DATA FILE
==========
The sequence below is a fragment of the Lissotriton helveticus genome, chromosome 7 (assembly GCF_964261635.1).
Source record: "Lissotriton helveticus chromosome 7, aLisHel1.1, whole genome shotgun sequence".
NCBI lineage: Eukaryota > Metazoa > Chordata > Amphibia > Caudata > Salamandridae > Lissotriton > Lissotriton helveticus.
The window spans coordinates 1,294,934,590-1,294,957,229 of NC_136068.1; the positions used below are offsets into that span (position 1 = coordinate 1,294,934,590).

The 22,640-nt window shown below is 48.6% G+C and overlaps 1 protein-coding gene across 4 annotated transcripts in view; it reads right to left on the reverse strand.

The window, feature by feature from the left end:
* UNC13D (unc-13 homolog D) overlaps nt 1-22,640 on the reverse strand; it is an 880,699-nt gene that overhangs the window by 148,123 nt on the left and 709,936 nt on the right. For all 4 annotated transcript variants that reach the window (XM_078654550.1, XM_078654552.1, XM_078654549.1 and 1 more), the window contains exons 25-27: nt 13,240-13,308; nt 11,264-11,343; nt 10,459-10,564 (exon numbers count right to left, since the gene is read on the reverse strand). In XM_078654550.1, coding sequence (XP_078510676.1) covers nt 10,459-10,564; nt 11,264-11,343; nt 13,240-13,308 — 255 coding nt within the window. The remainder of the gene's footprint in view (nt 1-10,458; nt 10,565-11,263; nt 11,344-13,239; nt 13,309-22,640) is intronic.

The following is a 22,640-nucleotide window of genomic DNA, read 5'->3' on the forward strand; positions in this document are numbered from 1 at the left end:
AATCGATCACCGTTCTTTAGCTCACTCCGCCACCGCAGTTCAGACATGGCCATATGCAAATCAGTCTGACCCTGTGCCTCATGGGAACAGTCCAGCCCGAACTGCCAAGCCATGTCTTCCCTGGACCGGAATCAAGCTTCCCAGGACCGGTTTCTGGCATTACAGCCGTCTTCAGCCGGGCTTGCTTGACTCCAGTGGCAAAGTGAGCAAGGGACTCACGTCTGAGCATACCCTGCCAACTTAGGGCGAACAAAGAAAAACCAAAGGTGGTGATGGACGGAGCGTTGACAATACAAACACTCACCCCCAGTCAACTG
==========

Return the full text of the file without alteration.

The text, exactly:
The sequence below is a fragment of the Lissotriton helveticus genome, chromosome 7 (assembly GCF_964261635.1).
Source record: "Lissotriton helveticus chromosome 7, aLisHel1.1, whole genome shotgun sequence".
NCBI lineage: Eukaryota > Metazoa > Chordata > Amphibia > Caudata > Salamandridae > Lissotriton > Lissotriton helveticus.
The window spans coordinates 1,294,934,590-1,294,957,229 of NC_136068.1; the positions used below are offsets into that span (position 1 = coordinate 1,294,934,590).

The 22,640-nt window shown below is 48.6% G+C and overlaps 1 protein-coding gene across 4 annotated transcripts in view; it reads right to left on the reverse strand.

The window, feature by feature from the left end:
* UNC13D (unc-13 homolog D) overlaps nt 1-22,640 on the reverse strand; it is an 880,699-nt gene that overhangs the window by 148,123 nt on the left and 709,936 nt on the right. For all 4 annotated transcript variants that reach the window (XM_078654550.1, XM_078654552.1, XM_078654549.1 and 1 more), the window contains exons 25-27: nt 13,240-13,308; nt 11,264-11,343; nt 10,459-10,564 (exon numbers count right to left, since the gene is read on the reverse strand). In XM_078654550.1, coding sequence (XP_078510676.1) covers nt 10,459-10,564; nt 11,264-11,343; nt 13,240-13,308 — 255 coding nt within the window. The remainder of the gene's footprint in view (nt 1-10,458; nt 10,565-11,263; nt 11,344-13,239; nt 13,309-22,640) is intronic.

The following is a 22,640-nucleotide window of genomic DNA, read 5'->3' on the forward strand; positions in this document are numbered from 1 at the left end:
AATCGATCACCGTTCTTTAGCTCACTCCGCCACCGCAGTTCAGACATGGCCATATGCAAATCAGTCTGACCCTGTGCCTCATGGGAACAGTCCAGCCCGAACTGCCAAGCCATGTCTTCCCTGGACCGGAATCAAGCTTCCCAGGACCGGTTTCTGGCATTACAGCCGTCTTCAGCCGGGCTTGCTTGACTCCAGTGGCAAAGTGAGCAAGGGACTCACGTCTGAGCATACCCTGCCAACTTAGGGCGAACAAAGAAAAACCAAAGGTGGTGATGGACGGAGCGTTGACAATACAAACACTCACCCCCAGTCAACTG